I am joined by Mr. Jim Cullen, director of service, infrastructure and operations, and Mr. Michael Timmins, director of service, planning and environment. I am conscious of the number of people who are due to contribute and, therefore, I will not read through the document that has been circulated.
I will, however, touch on a number of key points.
Something worth emphasising is the fact that Galway city and county work together in addressing transportation issues in Galway city and its environs by means of a number of section 85 agreements, whereby one or other of the two local authorities takes the lead on different parts of the process to avoid duplication and ensure close collaboration. That collaboration extends to our relationship with the NTA and Transport Infrastructure Ireland, TII, which has been robust and beneficial for some time.
I wish to address the part of the overall solution that is being led by Galway County Council, namely, the Galway city ring road. The Galway transport strategy, GTS, included an evaluation of transport options for all modes of transport and affirmed the strategic need for an orbital route around Galway city to achieve the level of service required for each mode of transport, including walking, cycling, public transport and private vehicles.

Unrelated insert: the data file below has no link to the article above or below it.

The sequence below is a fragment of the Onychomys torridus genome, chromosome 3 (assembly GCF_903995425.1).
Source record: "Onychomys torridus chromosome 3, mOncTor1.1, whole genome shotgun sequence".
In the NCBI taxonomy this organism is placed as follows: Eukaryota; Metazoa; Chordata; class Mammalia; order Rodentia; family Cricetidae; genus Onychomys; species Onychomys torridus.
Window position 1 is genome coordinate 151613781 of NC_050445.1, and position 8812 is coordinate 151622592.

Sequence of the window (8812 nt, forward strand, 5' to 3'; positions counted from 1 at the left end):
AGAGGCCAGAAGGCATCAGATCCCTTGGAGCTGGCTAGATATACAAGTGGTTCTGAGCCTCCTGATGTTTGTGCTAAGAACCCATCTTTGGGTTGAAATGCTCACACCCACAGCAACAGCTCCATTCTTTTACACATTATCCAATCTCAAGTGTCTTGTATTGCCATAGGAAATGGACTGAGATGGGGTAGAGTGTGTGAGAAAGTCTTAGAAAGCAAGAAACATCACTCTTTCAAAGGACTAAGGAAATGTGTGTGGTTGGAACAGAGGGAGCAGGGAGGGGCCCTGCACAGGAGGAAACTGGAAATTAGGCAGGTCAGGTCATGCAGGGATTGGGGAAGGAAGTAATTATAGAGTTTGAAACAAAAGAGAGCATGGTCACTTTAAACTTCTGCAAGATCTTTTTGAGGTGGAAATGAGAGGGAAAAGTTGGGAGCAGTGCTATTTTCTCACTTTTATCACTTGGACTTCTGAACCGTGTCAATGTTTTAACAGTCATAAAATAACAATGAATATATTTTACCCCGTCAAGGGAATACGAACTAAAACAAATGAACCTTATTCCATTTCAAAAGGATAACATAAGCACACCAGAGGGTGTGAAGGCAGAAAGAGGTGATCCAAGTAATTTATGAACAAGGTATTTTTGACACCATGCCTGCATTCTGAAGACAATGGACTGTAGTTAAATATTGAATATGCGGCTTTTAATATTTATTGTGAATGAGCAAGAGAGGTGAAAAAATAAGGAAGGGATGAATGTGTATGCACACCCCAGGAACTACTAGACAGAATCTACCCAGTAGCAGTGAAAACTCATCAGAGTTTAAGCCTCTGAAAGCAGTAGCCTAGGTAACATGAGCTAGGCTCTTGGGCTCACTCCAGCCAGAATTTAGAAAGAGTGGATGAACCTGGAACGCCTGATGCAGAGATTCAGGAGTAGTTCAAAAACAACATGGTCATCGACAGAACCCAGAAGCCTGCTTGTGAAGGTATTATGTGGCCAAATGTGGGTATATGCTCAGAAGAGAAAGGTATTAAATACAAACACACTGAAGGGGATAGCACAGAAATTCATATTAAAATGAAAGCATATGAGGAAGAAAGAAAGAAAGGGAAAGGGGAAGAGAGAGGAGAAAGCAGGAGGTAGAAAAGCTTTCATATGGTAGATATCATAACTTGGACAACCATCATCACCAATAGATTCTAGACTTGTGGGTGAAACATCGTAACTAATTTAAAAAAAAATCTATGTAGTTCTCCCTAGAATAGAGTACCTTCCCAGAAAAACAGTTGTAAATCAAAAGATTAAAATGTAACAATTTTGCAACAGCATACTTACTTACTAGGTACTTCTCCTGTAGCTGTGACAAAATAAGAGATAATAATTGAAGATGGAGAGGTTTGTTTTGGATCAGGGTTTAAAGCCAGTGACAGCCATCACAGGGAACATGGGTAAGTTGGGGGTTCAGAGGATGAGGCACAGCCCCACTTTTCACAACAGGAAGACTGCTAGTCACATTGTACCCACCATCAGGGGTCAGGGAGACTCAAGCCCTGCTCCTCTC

The ring road proposal is effectively 5.6 km of single carriageway and 11.9 km of dual carriageway with associated road junctions and structures, including a new bridge crossing the River Corrib. Mr. McGrath has outlined some of the constraints on delivering a solution, including Galway Bay to the south, the River Corrib, which divides the city, and a number of sites protected by the habitats directive, for example, the Lough Corrib candidate special area of conservation, SAC, and the Moycullen bogs complex candidate SAC. From the outset, and given the linear nature of the city and the limited available space between Lough Corrib and the built-up area, the environmental constraints needed to be balanced against impacts on residential, commercial and institutional property. It is worth noting that the project's study area covered a total of 63 sq. km. As such, an extensive area was considered when devising a solution.
The proposal for a ring road in Galway has been supported in policy documents from national to local level, including the Galway city and county development plans, the regional planning guidelines, the national spatial strategy and the draft national planning framework. I will not outline the issues that have arisen that necessitate the requirement for an overall transport solution, as they have been well rehearsed by now and are well understood, and it is agreed that they need urgent attention.